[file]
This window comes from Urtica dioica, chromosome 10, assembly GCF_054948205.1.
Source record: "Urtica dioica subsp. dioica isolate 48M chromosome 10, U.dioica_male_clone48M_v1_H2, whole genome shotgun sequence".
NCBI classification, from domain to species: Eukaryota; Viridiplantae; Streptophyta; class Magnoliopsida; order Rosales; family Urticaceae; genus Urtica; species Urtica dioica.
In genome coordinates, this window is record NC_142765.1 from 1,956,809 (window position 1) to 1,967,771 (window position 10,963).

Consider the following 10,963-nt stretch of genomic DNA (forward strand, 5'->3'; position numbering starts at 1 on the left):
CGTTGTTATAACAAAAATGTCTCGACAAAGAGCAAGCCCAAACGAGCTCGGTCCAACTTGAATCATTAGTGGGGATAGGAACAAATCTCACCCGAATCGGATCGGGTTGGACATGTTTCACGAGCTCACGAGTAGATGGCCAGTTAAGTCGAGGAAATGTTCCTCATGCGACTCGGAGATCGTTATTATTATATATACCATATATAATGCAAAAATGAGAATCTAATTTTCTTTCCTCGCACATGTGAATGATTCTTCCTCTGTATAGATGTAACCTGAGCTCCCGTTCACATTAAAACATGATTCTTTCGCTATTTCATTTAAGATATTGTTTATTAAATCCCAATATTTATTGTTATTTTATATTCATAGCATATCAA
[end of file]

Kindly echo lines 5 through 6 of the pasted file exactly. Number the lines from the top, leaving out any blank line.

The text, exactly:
Consider the following 10,963-nt stretch of genomic DNA (forward strand, 5'->3'; position numbering starts at 1 on the left):
CGTTGTTATAACAAAAATGTCTCGACAAAGAGCAAGCCCAAACGAGCTCGGTCCAACTTGAATCATTAGTGGGGATAGGAACAAATCTCACCCGAATCGGATCGGGTTGGACATGTTTCACGAGCTCACGAGTAGATGGCCAGTTAAGTCGAGGAAATGTTCCTCATGCGACTCGGAGATCGTTATTATTATATATACCATATATAATGCAAAAATGAGAATCTAATTTTCTTTCCTCGCACATGTGAATGATTCTTCCTCTGTATAGATGTAACCTGAGCTCCCGTTCACATTAAAACATGATTCTTTCGCTATTTCATTTAAGATATTGTTTATTAAATCCCAATATTTATTGTTATTTTATATTCATAGCATATCAA